The key accuser in the sex abuse case against ex-Cardinal Theodore McCarrick has met with New York City prosecutors, evidence that the scandal that has convulsed the papacy is now part of the broader U.S. law enforcement investigation into sex abuse and cover-up in the Catholic Church.
James Grein gave testimony last month to Manhattan Assistant District Attorney Sara Sullivan, who is investigating a broad range of issues related to clergy abuse and the systematic cover-up by church superiors, Grein’s attorney, Patrick Noaker, told The Associated Press.
The development is significant, given that the Vatican investigation against McCarrick has already created a credibility crisis for the Catholic hierarchy including Pope Francis, since it was apparently an open secret that McCarrick slept with adult seminarians. Grein’s testimony, however, includes allegations that McCarrick, a former family friend, also groomed and abused him starting when he was 11.
The Manhattan District Attorney’s office launched a hotline last year and invited victims to report even decades-old sex abuse, saying it would pursue “any and all investigative leads” to ensure justice.
Grein met with Sullivan before Christmas after filing a compensation claim with the New York City archdiocese alleging that McCarrick, the retired archbishop of Washington, first exposed himself when Grein was 11 and continued abusing him for some two decades, including during confession, Noaker said. The church’s compensation procedures require that victims notify the district attorney of their allegations, which Grein did on Nov. 1.
Noaker, however, said Grein’s testimony to Sullivan went beyond the required pro forma notification and covered issues related to a broader investigation.
On Dec. 27, Grein testified to Vatican investigators as part of the Holy See’s internal probe against McCarrick. That investigation has now finished and shifted to Rome, where a final verdict is expected within weeks, Vatican officials say.
McCarrick, who has also been accused by two other men in the Vatican investigation, faces possible defrocking if Francis determines the accusations against him are credible.
Criminal charges in New York City against McCarrick are unlikely for any actual abuse, due to the statute of limitations, Noaker said. But Grein’s testimony could still prove useful as prosecutors investigate patterns of abuse, conspiracy and cover-up over decades by Catholic leaders.
A law enforcement official familiar with the New York City investigation said it was separate from the one announced in September by then-New York State Attorney General Barbara Underwood, who subpoenaed all eight dioceses in New York state. The official spoke on condition of anonymity because he was not authorized to speak publicly about an ongoing investigation.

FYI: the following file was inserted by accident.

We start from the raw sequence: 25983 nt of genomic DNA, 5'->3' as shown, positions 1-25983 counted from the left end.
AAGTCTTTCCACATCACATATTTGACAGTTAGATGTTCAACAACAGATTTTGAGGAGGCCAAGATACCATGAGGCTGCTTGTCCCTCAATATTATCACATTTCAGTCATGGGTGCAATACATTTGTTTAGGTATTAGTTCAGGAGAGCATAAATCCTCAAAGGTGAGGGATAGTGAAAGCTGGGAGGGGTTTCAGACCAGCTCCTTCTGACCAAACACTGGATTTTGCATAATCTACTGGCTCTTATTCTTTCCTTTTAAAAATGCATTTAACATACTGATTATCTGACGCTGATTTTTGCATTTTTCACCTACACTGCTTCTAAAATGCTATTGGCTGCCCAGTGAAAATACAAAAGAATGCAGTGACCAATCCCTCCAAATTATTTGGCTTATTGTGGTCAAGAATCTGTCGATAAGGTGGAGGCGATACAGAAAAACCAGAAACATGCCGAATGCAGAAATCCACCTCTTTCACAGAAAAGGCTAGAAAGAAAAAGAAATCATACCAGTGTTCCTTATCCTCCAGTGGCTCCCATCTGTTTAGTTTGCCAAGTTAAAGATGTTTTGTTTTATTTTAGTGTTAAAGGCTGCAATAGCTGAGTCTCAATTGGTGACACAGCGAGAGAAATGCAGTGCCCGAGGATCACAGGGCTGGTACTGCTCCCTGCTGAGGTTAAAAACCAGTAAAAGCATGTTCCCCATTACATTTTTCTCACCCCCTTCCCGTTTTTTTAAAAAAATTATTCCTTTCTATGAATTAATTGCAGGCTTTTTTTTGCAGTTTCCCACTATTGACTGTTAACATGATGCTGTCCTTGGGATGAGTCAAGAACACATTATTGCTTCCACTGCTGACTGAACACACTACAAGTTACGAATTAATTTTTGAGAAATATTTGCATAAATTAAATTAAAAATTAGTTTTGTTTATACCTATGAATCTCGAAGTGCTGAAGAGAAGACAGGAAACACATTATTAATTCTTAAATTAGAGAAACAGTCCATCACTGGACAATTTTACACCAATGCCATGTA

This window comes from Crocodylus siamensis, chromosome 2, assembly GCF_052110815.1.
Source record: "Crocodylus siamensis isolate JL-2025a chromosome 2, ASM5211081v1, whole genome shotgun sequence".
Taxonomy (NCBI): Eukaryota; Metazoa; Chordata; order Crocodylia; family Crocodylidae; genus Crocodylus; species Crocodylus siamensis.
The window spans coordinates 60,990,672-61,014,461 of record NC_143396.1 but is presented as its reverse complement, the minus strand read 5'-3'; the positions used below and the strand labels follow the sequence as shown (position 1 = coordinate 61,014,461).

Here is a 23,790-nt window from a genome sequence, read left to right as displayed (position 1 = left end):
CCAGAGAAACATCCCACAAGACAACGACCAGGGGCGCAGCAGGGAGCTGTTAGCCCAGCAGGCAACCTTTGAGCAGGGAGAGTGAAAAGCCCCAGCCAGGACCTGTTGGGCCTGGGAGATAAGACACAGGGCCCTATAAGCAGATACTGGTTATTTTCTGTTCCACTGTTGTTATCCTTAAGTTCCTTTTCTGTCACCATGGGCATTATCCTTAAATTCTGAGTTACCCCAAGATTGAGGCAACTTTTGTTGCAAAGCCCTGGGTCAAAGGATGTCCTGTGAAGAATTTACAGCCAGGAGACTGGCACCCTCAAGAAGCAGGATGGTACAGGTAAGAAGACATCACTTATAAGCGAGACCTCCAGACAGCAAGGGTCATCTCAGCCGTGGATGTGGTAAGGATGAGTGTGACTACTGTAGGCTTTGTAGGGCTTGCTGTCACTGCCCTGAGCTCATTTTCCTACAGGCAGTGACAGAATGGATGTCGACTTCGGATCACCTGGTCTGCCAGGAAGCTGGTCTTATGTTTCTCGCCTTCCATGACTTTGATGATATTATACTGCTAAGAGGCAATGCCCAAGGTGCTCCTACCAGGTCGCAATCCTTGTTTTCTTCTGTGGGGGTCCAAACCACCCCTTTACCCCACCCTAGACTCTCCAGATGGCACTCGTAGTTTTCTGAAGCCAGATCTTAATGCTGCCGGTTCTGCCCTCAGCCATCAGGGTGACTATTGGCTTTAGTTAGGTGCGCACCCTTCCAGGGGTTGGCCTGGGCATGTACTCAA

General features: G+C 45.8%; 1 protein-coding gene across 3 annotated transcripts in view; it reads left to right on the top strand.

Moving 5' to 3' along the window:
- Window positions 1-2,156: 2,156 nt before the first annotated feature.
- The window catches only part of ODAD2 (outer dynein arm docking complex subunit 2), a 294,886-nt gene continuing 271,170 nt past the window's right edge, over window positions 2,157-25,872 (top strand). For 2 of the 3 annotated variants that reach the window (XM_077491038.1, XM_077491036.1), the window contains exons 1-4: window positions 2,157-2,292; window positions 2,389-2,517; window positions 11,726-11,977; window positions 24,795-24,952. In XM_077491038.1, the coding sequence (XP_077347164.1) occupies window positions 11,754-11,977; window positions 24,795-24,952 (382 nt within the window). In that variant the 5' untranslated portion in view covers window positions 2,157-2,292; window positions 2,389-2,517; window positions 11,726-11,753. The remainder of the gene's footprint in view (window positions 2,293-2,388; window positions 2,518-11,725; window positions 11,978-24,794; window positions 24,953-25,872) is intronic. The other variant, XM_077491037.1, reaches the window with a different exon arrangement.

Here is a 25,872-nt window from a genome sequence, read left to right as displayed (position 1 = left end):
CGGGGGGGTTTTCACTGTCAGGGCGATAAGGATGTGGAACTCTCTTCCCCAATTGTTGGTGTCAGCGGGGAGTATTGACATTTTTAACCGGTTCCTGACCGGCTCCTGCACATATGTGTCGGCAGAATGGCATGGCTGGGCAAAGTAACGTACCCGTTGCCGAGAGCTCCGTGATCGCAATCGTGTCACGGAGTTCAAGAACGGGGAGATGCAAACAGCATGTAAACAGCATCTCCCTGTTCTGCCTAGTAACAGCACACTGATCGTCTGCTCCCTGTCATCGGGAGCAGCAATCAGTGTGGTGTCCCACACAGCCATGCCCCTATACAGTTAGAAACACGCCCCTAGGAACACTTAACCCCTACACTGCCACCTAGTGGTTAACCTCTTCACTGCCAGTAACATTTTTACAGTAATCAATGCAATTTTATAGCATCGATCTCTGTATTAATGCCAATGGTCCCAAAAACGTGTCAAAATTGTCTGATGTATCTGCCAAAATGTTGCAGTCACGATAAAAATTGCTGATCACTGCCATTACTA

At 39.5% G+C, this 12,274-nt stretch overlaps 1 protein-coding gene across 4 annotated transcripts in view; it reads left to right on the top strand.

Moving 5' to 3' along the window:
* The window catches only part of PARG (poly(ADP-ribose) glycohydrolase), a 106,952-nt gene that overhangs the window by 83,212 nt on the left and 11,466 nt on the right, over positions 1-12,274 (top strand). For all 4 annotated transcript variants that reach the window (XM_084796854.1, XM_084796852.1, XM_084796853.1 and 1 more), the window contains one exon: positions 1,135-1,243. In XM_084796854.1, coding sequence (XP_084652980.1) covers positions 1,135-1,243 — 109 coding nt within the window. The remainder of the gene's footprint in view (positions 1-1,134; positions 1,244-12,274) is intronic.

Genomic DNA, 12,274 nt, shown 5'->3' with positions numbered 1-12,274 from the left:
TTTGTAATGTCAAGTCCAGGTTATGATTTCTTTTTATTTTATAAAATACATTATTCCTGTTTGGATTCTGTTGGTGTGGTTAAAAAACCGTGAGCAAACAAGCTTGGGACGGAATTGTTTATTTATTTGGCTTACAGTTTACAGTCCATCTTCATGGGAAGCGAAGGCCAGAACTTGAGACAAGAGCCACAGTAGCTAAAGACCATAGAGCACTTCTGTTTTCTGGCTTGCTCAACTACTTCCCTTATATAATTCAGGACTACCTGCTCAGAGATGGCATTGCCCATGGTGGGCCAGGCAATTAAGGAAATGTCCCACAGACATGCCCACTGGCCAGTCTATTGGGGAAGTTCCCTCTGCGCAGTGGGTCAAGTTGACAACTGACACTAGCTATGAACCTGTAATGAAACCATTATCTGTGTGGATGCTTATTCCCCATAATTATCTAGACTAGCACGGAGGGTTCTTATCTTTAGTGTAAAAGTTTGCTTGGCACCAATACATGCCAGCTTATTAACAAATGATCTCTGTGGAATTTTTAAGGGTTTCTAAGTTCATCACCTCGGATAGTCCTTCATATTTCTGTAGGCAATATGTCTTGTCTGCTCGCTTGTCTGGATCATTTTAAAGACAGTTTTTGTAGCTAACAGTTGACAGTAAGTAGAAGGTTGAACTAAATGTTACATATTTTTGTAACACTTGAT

Underwood, who has since been replaced, took action along with prosecutors in a dozen U.S. states after a Pennsylvania grand jury alleged that more than 1,000 children were molested by 300 priests over 70 years in six dioceses of that state alone.
The state attorney general’s office is pursuing a civil investigation but has also reached out to local prosecutors authorized to convene grand juries or pursue criminal investigations.
Separately, the U.S. Justice Department has told every Catholic diocese in the country not to destroy documents or confidential archives relating to abuse investigations and the transfers of priests.
McCarrick was ordained a priest in New York City in 1958 and served as an auxiliary bishop to New York’s then-Cardinal Terence Cooke before being named bishop of Metuchen, New Jersey, in 1981. It was during his years as a New York City priest — in the early 1970s — that he allegedly groped a teenage altar boy in St. Patrick’s Cathedral. That accusation launched the internal church investigation.
After the New York City archdiocese found the accusation credible and announced that McCarrick had been removed from public ministry, Grein and former seminarians came forward to say that McCarrick molested them as well. Francis removed McCarrick as a cardinal in July.
McCarrick denied the initial groping allegation of the altar boy and has said, through his lawyer, that he looks forward to his right to due process.
A former priest from the Metuchen diocese, Robert Ciolek, has also publicly accused McCarrick of inappropriate behavior while he was a seminarian and formalized the accusation in a 2004 complaint to Pittsburgh church officials.
In the past week, the archdioceses of Pittsburgh and Washington confirmed that then-Pittsburgh Bishop Donald Wuerl forwarded the complaint to the Vatican embassy at the time — disproving Wuerl’s claim that he hadn’t heard of allegations against McCarrick until last year.
Francis recently accepted the resignation of now-Cardinal Wuerl as archbishop of Washington after his credibility suffered as a result of the McCarrick scandal and allegations about his tenure in Pittsburgh in the Pennsylvania grand jury report.
AP writer Michael Sisak contributed from New York.
SOURCE: NICOLE WINFIELD, AP